Veteran journalist CBS News Chief White House correspondent Major Garrett writes about covering the Trump campaign in his new best-selling book, “Mr. Trump’s Wild Ride: The Thrills, Chills, Screams, and Occasional Blackouts of an Extraordinary Presidency”.
In this conversation we explore the purpose of the book, the state of journalism, what it was like covering Trump on the campaign trail, whether Trump initially ran as a publicity stunt, whether he thought Trump could win, how Trump overcame so many obstacles and won the presidency, and how he wrote the book while also carrying out his duties in the intense job of covering the White House.
Our guest is U.S. Sen. Ben Sasse (R-NE), who is the author of the new national bestseller, “Them: Why We Hate Each Other – And How to Heal”.
We explored a range of subjects in this conversation, including why he wrote the book, how the national media contributes to tribalism, the role both Obama and Trump have played, whether politics can solve our problems, how the Senate is working, and what major issues he wants to see us address in the future.
Ken Starr is our guest for the 103rd episode.
A former federal judge, Starr served as Independent Counsel from 1994-1999. He is the author of the new bestseller, “Contempt: A Memoir of the Clinton Investigation”.
In this conversation, we explore why he wrote the book, what makes an independent counsel different from a special counsel, why his term lasted five years, how it felt to be in the middle of the storm, what the key decisions were that he faced, whether he is satisfied with the outcome and whether he has any regrets.
Then we discussed the Mueller inquiry, whether a sitting President can be indicted and his view of Justice Brett Kavanaugh.
The FBI investigation into Judge Brett Kavanaugh is the subject of the 102nd episode.
Our guest is Daniel S. Goldman, former Assistant U.S. Attorney for the Southern District of New York and a legal analyst for NBC News and MSNBC.
In this conversation, we examine how the FBI investigation worked, how a supplemental background investigation differs from a criminal investigation, why Dr. Ford and Judge Kavanaugh were not interviewed, whether our guest agrees there is no corroboration, why these allegations were never found in previous FBI background checks and whether Kavanaugh could have been charged criminally.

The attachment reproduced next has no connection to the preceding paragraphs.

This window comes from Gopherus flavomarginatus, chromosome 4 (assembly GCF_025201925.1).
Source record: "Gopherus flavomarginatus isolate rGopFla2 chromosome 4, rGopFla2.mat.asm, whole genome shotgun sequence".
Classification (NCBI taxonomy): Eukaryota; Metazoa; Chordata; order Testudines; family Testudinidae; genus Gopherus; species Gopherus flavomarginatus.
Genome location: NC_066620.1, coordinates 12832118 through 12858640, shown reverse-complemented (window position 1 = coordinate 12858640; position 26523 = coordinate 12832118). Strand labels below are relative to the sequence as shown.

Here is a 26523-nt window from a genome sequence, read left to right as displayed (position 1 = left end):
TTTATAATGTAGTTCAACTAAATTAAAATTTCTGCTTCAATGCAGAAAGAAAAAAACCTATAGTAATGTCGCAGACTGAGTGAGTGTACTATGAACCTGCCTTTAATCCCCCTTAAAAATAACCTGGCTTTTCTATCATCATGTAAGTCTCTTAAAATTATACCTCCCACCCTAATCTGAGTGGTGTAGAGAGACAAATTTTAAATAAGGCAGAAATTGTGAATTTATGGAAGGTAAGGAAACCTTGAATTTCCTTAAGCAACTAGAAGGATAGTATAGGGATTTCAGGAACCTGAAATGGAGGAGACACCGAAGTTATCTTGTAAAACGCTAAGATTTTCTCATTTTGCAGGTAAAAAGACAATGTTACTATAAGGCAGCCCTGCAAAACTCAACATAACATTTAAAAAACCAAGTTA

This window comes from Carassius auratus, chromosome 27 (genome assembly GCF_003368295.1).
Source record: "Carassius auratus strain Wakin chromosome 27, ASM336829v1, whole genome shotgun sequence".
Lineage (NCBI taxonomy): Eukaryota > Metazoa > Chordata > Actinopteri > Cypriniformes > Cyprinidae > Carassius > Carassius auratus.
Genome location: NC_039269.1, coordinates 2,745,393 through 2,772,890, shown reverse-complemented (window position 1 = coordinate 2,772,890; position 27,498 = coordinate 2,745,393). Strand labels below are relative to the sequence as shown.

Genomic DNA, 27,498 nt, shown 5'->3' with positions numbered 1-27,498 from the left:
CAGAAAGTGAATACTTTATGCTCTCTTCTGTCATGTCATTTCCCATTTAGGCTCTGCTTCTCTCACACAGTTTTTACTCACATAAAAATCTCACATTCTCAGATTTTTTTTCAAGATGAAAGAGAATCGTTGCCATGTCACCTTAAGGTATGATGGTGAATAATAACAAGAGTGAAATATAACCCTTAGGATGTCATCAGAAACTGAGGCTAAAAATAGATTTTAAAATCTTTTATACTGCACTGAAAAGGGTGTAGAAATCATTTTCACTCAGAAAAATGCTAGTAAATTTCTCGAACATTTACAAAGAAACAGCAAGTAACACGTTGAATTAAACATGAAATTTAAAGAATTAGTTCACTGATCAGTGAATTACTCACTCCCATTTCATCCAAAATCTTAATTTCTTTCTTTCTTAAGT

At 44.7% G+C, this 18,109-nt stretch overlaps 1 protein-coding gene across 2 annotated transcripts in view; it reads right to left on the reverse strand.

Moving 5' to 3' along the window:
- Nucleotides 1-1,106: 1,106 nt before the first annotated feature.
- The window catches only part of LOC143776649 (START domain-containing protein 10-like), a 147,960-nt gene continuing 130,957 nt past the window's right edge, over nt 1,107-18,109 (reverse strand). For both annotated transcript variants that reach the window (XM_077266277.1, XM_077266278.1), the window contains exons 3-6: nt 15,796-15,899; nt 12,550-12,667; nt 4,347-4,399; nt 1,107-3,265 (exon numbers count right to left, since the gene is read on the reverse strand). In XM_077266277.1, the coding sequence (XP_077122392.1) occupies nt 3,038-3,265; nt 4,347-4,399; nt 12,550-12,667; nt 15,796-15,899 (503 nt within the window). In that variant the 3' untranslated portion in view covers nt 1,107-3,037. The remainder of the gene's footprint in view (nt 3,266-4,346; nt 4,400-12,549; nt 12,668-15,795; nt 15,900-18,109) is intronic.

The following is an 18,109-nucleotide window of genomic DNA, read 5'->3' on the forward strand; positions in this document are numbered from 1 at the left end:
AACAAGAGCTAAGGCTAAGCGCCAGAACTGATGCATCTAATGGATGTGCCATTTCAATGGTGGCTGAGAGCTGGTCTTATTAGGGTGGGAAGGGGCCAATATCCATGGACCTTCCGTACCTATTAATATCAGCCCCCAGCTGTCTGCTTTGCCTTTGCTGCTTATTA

Making government work better is the subject of the 101st episode.
Our guest is Max Stier, president and CEO of the Partnership for Public Service, a nonprofit founded in 2001.
In this discussion , we delve into several topics: why he started the nonprofit, how government can effectively attract top talent (especially young talent), how the scale of the federal government should be a selling point, why presidential transitions matter, what three things he would do to make government work better, whether he despairs at how difficult it is to reform government and what inspires him.
Populism is the subject of our momentous episode 100 and our guest just wrote a book on the subject.
Fox News politics editor Chris Stirewalt is the author of the new book, “Every Man a King: A Short, Colorful History of American Populists” and the book’s timing could not be better.
In this conversation, we examine populism through the years, from Andrew Jackson through Pat Buchanan, whether increasing government dependence is a goal of populism, what he learned in writing the book, how Buchanan brought us Trump and whether Obama’s record created the conditions for the rise of populism again.
Bill Bradley is our guest for the 99th episode.
He served in the U.S. Senate from 1979-1997 as a Democrat from New Jersey and ran for the Democratic presidential nomination in 2000.
Today he serves as Managing Director for Allen & Company and hosts a weekly radio show on SirusXM.
In this conversation, we talked about trade, Russia, the Middle East, and defense spending, before turning to what worries him most about Trump and how he believes the progressive movement is affecting the Democratic Party.
Our midterm election expert, Dave Wasserman of the Cook Political Report, is the guest for the 98th episode.
Our topics in this conversation: The current state of play for control of the House, whether either party benefitted from the primaries, whether Trump voters will turn out, if special elections are predictive and whether this is a wave election.
The Catholic Church is the subject of the 97th episode.
My guest is National Review editor at large and National Review Institute senior fellow Kathryn Lopez, who has been writing about the church for many years.
In this conversation, we discuss the Pennsylvania grand jury report, the Vigano letter, Pope Francis’ response, our ideas for what how the church should respond to this crisis, whether deeper reforms are needed and whether my guest’s own beliefs have made her doubt her faith.